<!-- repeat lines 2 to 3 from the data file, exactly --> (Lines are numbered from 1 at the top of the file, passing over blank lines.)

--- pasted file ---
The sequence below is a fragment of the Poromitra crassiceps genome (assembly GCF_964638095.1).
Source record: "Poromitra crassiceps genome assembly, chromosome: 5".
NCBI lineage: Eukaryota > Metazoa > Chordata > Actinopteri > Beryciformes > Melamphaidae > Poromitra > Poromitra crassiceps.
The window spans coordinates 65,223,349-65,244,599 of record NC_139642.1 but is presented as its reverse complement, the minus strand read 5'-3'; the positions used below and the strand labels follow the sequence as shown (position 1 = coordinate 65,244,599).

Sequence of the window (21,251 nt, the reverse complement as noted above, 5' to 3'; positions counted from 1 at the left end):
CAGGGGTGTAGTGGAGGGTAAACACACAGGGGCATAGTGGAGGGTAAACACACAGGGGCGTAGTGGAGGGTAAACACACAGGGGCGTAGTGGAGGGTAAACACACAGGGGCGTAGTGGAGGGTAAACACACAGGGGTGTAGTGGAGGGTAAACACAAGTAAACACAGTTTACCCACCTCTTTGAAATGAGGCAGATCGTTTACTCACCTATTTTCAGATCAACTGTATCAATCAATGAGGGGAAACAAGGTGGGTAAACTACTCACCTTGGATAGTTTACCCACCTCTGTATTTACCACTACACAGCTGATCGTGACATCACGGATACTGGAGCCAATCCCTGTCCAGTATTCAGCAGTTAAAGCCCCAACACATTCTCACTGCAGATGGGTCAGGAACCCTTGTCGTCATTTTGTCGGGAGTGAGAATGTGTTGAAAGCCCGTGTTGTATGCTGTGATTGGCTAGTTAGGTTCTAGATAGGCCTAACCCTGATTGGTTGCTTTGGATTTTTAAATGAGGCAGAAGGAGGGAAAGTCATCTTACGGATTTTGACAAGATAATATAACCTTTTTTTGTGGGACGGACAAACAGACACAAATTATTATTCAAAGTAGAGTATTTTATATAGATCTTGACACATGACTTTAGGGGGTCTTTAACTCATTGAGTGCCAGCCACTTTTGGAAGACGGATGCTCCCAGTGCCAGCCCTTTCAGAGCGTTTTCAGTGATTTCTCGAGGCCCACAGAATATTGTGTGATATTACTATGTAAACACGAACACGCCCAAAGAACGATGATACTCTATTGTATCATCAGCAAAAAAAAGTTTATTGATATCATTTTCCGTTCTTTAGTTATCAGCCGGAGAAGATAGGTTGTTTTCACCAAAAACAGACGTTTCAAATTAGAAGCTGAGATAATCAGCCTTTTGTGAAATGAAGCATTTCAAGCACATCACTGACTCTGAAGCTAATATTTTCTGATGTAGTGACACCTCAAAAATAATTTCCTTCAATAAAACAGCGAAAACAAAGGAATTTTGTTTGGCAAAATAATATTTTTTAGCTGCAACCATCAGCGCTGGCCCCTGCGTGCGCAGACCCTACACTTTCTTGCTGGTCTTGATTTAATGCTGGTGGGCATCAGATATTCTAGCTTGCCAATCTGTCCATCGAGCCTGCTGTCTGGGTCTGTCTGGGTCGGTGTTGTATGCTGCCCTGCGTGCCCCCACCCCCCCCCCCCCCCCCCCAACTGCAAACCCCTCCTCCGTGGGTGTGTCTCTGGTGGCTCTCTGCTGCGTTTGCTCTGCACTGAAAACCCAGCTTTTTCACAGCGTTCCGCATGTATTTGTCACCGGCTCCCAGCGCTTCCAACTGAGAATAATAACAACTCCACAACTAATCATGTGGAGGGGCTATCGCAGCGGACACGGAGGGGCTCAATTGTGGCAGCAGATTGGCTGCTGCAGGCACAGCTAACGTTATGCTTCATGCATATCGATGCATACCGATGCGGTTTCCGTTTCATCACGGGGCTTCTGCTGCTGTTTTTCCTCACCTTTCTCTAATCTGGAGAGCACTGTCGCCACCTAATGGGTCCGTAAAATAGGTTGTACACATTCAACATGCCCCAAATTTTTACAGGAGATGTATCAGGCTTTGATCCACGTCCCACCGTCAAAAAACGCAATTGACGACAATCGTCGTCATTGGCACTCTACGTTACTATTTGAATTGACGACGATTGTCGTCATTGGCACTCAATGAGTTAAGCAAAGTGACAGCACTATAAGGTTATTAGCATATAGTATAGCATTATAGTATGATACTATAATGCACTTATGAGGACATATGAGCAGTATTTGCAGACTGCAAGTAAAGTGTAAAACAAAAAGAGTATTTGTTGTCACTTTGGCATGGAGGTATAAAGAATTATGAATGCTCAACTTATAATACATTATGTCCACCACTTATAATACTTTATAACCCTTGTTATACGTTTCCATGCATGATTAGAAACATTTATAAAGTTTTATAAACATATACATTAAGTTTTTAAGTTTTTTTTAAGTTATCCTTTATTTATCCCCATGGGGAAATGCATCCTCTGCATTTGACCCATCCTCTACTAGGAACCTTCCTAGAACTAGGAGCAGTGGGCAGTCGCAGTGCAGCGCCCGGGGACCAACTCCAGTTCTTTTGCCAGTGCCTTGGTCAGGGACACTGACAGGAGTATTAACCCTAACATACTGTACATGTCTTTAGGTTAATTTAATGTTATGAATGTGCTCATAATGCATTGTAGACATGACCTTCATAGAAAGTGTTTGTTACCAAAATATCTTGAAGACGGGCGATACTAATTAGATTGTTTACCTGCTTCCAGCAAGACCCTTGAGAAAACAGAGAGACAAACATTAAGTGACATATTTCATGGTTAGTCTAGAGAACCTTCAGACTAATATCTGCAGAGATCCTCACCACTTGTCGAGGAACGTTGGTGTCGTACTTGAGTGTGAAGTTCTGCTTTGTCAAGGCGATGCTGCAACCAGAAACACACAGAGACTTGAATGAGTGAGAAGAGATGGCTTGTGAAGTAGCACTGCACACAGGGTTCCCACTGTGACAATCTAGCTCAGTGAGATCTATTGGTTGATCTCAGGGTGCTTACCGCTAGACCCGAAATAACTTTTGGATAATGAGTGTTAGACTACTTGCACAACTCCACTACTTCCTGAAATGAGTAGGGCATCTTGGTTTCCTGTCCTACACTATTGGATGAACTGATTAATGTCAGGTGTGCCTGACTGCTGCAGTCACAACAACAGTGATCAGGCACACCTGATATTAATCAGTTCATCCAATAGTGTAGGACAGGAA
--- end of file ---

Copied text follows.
Source record: "Poromitra crassiceps genome assembly, chromosome: 5".
NCBI lineage: Eukaryota > Metazoa > Chordata > Actinopteri > Beryciformes > Melamphaidae > Poromitra > Poromitra crassiceps.